Many Southern desserts originated from simple ingredients and a necessity to make something good with little expenditure. Banana pudding is one of those desserts: inexpensive, easy, no baking required in the heat of a Southern summer, and almost everyone likes it.
I like to experiment with different varieties of a dish, but I’ve discovered that banana pudding lovers — not just those of us who like it, but those who LOVE it — don’t want experimentation. They just want the pudding, bananas and vanilla wafers. Maybe a meringue or whipped cream gracing the top, but no other deviations. So, although I’m partial to my version that includes a graham cracker crust and a layer of cream cheese, my husband wants only the old-fashioned classic dish (of course, the way his mother made it).
I have used the recipe on the vanilla wafer box and it’s fine — and likely what my husband’s mother made. But a few years ago I happened upon a recipe in The Gift of Southern Cooking, by Scott Peacock and Edna Lewis. These are two Southern cooks whom I revere, along with Virginia Willis and Nathalie Dupree. I don’t follow the recipe exactly, as they use angel food cake and meringue and I’m not crazy about either one. But the custard…oh, the custard. Creamy, rich, with a subtle flavor of vanilla evoking tropical memories…this custard is sublime. Fortunately, the recipe makes a good amount since it requires A LOT of tasting before you can actually add the bananas and vanilla wafers. You must have at least three spoonfuls and then scrape the bowl.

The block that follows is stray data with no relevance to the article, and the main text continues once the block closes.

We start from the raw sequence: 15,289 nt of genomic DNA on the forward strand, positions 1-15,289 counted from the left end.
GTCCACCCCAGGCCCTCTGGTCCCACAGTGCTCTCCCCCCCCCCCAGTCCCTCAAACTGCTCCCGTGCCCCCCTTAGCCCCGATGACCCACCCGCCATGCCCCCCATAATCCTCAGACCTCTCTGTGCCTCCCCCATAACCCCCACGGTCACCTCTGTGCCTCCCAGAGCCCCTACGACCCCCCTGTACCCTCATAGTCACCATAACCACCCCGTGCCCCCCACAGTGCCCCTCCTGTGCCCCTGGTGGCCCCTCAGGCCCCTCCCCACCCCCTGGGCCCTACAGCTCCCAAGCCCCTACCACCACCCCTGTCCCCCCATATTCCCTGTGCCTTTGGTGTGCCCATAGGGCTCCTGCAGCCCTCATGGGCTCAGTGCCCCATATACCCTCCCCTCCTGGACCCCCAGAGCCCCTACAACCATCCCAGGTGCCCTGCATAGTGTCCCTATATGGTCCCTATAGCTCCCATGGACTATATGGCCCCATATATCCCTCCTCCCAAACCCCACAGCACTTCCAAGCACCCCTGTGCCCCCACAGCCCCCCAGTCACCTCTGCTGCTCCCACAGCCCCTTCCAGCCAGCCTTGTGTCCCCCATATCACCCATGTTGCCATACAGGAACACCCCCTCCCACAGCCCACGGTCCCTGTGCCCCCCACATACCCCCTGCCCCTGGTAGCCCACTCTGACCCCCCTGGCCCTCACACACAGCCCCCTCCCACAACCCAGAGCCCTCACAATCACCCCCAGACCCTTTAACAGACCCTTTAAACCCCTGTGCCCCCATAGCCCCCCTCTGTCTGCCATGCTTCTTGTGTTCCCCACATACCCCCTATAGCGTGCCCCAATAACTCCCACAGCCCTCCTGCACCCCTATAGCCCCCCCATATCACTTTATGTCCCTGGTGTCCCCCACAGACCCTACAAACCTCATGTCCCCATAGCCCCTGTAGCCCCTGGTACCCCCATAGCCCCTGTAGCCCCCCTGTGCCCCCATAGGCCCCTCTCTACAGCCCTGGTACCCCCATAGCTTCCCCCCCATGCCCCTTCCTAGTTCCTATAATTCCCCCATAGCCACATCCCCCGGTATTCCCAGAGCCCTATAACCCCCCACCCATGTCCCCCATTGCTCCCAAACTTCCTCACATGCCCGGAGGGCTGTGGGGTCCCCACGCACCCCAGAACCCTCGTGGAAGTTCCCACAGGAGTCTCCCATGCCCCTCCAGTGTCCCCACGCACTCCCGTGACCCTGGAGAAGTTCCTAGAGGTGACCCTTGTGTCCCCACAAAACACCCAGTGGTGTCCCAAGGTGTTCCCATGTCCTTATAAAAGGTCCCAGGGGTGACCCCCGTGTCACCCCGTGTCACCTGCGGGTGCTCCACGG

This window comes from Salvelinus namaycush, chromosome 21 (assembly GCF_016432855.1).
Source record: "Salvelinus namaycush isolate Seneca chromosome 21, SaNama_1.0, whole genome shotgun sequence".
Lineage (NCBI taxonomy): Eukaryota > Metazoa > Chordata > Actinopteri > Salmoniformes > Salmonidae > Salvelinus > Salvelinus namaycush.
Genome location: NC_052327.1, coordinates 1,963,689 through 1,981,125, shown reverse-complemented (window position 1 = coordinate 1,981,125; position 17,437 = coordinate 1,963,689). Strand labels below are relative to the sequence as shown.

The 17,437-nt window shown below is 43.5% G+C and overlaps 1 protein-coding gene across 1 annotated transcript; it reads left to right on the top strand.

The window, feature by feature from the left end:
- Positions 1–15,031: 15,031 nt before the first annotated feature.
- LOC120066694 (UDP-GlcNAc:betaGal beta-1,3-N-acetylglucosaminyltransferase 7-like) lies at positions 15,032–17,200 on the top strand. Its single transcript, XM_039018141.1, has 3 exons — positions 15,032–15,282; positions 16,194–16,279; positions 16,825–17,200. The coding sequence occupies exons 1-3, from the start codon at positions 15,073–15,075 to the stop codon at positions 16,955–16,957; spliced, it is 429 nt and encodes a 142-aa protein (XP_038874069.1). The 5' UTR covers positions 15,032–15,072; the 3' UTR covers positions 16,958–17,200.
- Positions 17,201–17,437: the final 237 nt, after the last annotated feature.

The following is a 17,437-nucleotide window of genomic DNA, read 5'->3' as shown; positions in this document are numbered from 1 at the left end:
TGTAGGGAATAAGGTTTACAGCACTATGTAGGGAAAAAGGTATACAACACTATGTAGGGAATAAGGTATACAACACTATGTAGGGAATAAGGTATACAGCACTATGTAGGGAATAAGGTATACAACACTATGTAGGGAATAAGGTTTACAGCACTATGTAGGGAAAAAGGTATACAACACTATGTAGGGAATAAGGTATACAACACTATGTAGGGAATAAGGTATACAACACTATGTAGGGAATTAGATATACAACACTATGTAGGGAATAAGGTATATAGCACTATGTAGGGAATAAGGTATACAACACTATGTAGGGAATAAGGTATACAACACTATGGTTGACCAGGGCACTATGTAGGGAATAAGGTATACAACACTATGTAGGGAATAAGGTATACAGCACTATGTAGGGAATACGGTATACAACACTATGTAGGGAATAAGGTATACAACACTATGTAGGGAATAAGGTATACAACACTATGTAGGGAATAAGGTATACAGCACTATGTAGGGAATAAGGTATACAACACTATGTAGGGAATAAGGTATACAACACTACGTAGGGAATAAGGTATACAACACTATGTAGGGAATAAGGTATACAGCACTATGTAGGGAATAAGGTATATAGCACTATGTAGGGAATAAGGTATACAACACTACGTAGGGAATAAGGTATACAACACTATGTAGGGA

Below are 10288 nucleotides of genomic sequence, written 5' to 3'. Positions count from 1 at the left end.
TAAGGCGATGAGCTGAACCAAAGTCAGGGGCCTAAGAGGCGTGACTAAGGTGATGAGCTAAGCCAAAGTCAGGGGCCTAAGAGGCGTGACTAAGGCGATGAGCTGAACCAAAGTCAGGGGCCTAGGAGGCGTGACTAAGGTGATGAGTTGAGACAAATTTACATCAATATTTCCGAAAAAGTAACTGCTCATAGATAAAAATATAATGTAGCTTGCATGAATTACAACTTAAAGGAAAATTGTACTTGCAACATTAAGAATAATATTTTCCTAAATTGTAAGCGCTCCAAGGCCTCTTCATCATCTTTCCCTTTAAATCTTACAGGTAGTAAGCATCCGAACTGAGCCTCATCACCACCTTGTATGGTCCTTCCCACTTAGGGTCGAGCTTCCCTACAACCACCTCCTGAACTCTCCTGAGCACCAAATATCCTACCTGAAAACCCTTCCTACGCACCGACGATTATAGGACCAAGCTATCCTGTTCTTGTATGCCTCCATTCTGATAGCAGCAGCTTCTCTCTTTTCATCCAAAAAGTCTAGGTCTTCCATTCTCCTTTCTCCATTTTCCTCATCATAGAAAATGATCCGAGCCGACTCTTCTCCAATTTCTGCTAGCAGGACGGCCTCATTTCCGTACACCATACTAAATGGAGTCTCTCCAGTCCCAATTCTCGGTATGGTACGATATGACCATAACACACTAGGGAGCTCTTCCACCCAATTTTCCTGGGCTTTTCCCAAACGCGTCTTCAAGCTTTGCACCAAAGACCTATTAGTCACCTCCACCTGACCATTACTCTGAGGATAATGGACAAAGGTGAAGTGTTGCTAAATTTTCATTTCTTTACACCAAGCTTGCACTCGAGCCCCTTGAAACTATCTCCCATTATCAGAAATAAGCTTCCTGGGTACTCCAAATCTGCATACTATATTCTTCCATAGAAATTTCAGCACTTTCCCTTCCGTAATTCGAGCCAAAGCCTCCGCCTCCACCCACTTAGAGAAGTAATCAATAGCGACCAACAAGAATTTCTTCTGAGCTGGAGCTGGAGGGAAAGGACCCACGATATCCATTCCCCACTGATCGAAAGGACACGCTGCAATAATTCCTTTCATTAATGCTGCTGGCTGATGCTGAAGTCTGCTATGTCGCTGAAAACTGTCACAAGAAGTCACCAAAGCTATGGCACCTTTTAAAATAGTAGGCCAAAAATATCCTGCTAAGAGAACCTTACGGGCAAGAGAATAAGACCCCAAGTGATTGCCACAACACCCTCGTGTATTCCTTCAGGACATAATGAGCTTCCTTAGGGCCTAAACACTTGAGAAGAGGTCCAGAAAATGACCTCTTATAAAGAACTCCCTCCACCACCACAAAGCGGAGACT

Here’s what you’ll need:
- 2 cups whole milk
- 2 cups heavy cream
- 1 vanilla bean
- 12 egg yolks
- ¾ cup sugar
- 1/3 all-purpose flour
- ¼ teaspoon salt
- 3 teaspoons vanilla extract
- 1 box vanilla wafers
- 4-5 ripe bananas, peeled and sliced 1/4 – 1/2 inch thick
Twist the vanilla bean but don’t scrape it and then add it to a medium pot with the milk and 1 cup of the cream. Heat slowly until almost simmering and then cover, remove from heat and allow to steep for 20 minutes. This will fill your kitchen with a slight vanilla aroma and make your tummy start growling.
Put the egg yolks in a bowl and whisk in the sugar, then the flour and salt. I like to use vanilla sugar, which my friend Tammy made for me: put some sugar in a container with a vanilla bean and let it sit for a few weeks. Very subtle, but adds another layer of flavor to any dessert.
Whisk until completely smooth and make sure there are no lumps hiding in there. Remove the vanilla bean from the milk and slowly whisk the milk into the egg yolks. Then put all the goodness back into the saucepan and cook over medium-high heat until the custard thickens, whisking constantly. This should take about 3-5 minutes. It you don’t have a whisk with a large, heat-proof handle then you’ll probably want to use an oven mitt to hold the whisk since it can get pretty warm. Don’t try to skip out on the whisking constantly step or you will have scorched custard and you will cry.
Be sure you scrape the bottom and sides of the pan. After the custard begins to boil, cook for one minute longer and then remove it from the heat. The custard will be very thick. Strain through a fine-meshed sieve into a large bowl.
Immediately whisk in the remaining 1 cup of cream and the three teaspoons of vanilla. And that is the secret: whisking in the cream after cooking will make your custard smooth and silky and utterly delicious.